He was educated at Winchester and University College, Oxford, where he took a first class in classics and a second in mathematics, besides taking a leading part in the Union debates. In 1835 he won a fellowship at Magdalen, but vacated it on marrying, in 1836, Miss Georgina Orred (d. 1884). He was for a few years a successful "coach" at Oxford, but in 1838 was bitterly disappointed at not being elected to the professorship of Greek at Glasgow. Winchester College is a public school in the city of Winchester in Hampshire, in the south of England. ... University College (in full, the College of the Great Hall of the University, commonly known as University College in the University of Oxford, usually known by its derivative, Univ), is a contender for the claim to be the oldest of the constituent colleges of the University of Oxford in the... Classics, particularly within the Western University tradition, when used as a singular noun, means the study of the language, literature, history, art, and other aspects of Greek and Roman culture during the time frame known as classical antiquity. ... Mathematics is the study of quantity, structure, space and change. ... Oxford Union Societys Victorian (new) debating chamber Oxford Union The Oxford Union Society, commonly referred to simply as the Oxford Union, is a private debating society whose membership is drawn primarily from the University of Oxford. ... 1835 was a common year starting on Thursday (see link for calendar). ... Magdalen College (pronounced ) is one of the constituent colleges of the University of Oxford in the United Kingdom. ... 1836 was a leap year starting on Friday (see link for calendar). ... 1838 was a common year starting on Monday (see link for calendar). ... The University of Glasgow is the largest of the three universities in Glasgow, Scotland. ...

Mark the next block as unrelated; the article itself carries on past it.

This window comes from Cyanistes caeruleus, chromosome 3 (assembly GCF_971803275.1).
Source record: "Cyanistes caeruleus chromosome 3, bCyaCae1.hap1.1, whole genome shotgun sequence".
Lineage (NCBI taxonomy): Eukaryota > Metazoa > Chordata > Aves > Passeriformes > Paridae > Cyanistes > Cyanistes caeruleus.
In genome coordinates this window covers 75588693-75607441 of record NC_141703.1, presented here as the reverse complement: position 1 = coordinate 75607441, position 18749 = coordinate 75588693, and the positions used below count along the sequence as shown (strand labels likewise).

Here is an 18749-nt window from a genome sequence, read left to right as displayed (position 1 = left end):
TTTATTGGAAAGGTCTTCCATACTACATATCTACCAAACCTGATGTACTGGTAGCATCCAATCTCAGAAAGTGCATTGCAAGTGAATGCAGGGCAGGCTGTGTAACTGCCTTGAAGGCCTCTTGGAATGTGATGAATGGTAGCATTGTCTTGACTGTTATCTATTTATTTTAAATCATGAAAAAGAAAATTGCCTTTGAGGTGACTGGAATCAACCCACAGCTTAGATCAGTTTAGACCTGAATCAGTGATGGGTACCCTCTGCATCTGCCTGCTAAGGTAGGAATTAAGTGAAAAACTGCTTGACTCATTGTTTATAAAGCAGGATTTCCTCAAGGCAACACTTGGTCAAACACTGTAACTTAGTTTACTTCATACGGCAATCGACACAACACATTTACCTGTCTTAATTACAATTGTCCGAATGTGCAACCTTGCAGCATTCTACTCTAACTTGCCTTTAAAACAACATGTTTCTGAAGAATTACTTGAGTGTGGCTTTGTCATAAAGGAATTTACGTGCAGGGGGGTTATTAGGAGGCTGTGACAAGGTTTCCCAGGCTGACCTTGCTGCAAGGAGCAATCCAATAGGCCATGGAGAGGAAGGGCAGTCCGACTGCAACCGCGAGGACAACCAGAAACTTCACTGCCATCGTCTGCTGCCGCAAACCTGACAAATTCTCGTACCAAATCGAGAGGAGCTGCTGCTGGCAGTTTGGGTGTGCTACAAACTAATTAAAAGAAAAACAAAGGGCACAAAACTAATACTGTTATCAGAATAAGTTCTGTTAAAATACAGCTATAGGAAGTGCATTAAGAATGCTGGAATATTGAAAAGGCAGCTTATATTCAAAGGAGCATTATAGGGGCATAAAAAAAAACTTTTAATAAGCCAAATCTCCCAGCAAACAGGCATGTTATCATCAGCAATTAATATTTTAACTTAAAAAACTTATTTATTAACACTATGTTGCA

In 1841 Lowe moved to London, to read for the Bar ("called" 1842); but his eyesight showed signs of serious weakness, and, acting on medical advice, he determined to try his fortune in the colonies rather than in London. He went to Sydney, where he set to work in the law courts. In 1843 he was nominated by Sir George Gipps, the governor, to a seat in the New South Wales Legislative Council; owing to a difference with Gipps he resigned his seat, but was elected shortly afterwards for Sydney. Lowe soon made his mark in the political world by his clever speeches, particularly on finance and education; and besides obtaining a large legal practice, he was one of the principal writers for the Atlas newspaper. In 1850 he went back to England, in order to enter political life there. 1841 is a common year starting on Friday (link will take you to calendar). ... St. ... Sydney Harbour looking south from the vicinity of the Sydney Harbour Bridge towards the CBD skyline; the Opera House is visible in the background on the left. ... 1843 was a common year starting on Sunday (see link for calendar). ... Sir George Gipps was Governor of the colony of New South Wales, Australia, for eight years, between 1848 and 1846. ... The Legislative Council, or upper house, is one of the two chambers of the parliament of New South Wales in Australia. ... 1850 was a common year starting on Tuesday (see link for calendar). ...